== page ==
Washington demands taking rising seas into account for post-Sandy projects

As Jersey Shore towns ask Washington for money to bankroll post-Superstorm Sandy infrastructure plans, they’re being told to take rising sea levels in account. The idea is build smarter, so that these pricey projects can survive the rising seas and the increased flooding the vast majority of scientists expect in the coming years…By 2050, seas will rise an average of 25 centimeters (about 10 inches) from their 2000 levels around the globe, according to Ben Horton, a professor at Rutgers University who specializes in sea level rise. But the coastal plain of New Jersey, the increase will be 45 centimeters (about 18 inches) higher than they were in 2000. By 2100, Horton expects sea levels will be nearly 3.5 feet above where they were in 2000.

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Garbage on the beach: a daily problem

The garbage that you see on the beach during the afternoon and not the morning? There’s a reason for that, says a Rutgers University researcher. Beach maintenance varies from town to town, but one common daily problem is overflowing garbage cans, and Gregg Sakowicz, also known as "Professor Sak" on Facebook, explains why and offers solutions. Sakowicz conducts research at the university in conjunction with a partnership with the Jacques Cousteau National Estuarine Research Reserve (JCNERR) and is a regular blogger.

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For region’s farmers, wet weather is mixed bag

After the wettest day on record in Greater Philadelphia earlier this week, downpours put the area under another flash flood warning Thursday, luring only a handful of shoppers to brave outdoor farmers markets in the city. As for farmers well outside Philadelphia proper, heavy rain has blessed a few, but plagued most…"If you look at Pennsylvania as a whole, too little rain is worse than too much," said Jeffrey Graybill, agronomy educator at Penn State Cooperative Extension in Lancaster County…Agricultural agent Ray Samulis of Burlington County’s Rutgers Cooperative Extension says farmers in the sandy, well-irrigated South Jersey soil couldn’t disagree with Graybill’s sentiments more. "I’ll give you the name of fifty farmers that say the exact opposite of that," said Samulis.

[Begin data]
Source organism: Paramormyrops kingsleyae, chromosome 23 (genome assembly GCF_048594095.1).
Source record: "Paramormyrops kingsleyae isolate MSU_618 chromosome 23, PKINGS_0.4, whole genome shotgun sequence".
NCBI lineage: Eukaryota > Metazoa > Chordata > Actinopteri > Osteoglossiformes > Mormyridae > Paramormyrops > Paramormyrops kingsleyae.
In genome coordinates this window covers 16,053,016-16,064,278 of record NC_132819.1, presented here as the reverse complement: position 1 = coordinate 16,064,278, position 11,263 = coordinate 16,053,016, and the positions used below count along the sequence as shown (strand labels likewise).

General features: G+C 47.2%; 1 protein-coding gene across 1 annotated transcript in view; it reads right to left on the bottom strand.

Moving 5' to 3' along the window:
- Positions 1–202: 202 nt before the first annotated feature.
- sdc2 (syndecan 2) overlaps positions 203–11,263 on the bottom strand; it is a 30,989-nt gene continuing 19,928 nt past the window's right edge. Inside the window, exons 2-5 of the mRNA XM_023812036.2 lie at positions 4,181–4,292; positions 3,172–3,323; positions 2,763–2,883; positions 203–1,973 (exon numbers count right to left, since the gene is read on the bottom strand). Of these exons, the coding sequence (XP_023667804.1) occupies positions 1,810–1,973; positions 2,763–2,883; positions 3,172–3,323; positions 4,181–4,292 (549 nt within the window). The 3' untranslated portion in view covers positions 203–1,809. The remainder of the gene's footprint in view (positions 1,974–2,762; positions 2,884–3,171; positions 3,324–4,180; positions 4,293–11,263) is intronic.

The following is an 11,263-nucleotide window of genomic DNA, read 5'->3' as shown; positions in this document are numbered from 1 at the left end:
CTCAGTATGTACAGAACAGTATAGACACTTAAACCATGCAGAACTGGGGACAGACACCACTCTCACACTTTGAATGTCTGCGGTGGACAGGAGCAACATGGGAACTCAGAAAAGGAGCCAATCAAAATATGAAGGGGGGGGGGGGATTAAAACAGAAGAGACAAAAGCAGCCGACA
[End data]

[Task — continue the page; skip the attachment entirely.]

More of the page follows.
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Blight disease hitting crops in New Jersey

Farmers and home gardeners are on the watch for a destructive disease that is hitting tomato and potato crops in New Jersey. The disease, called "late blight," has been found at five farms in New Jersey. Gardeners should keep a careful eye on the leaves of potato and tomato plants, advised Meredith Melendez, agriculture coordinator for Rutgers Cooperative Extension of Mercer County. "The disease starts out as sort of greasy area on the surface of the leaf under the right conditions," she said. "If you were to flip over the leaf when we have those moist humid mornings, you would see spoilation occurring. You will actually see it producing reproductive spores as an attempt to spread throughout the crop."

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Camden receives ‘Environmental Excellence’ award

The Camden Stormwater Management and Resource Training (SMART) initiative has received the 2012 New Jersey Governor’s Environmental Excellence Award… It is comprised of the City of Camden, Camden County Municipal Utilities Authority, Cooper’s Ferry Partnership, Rutgers Cooperative Extension Water Resources Program, New Jersey Tree Foundation and the New Jersey Department of Environmental Protection.

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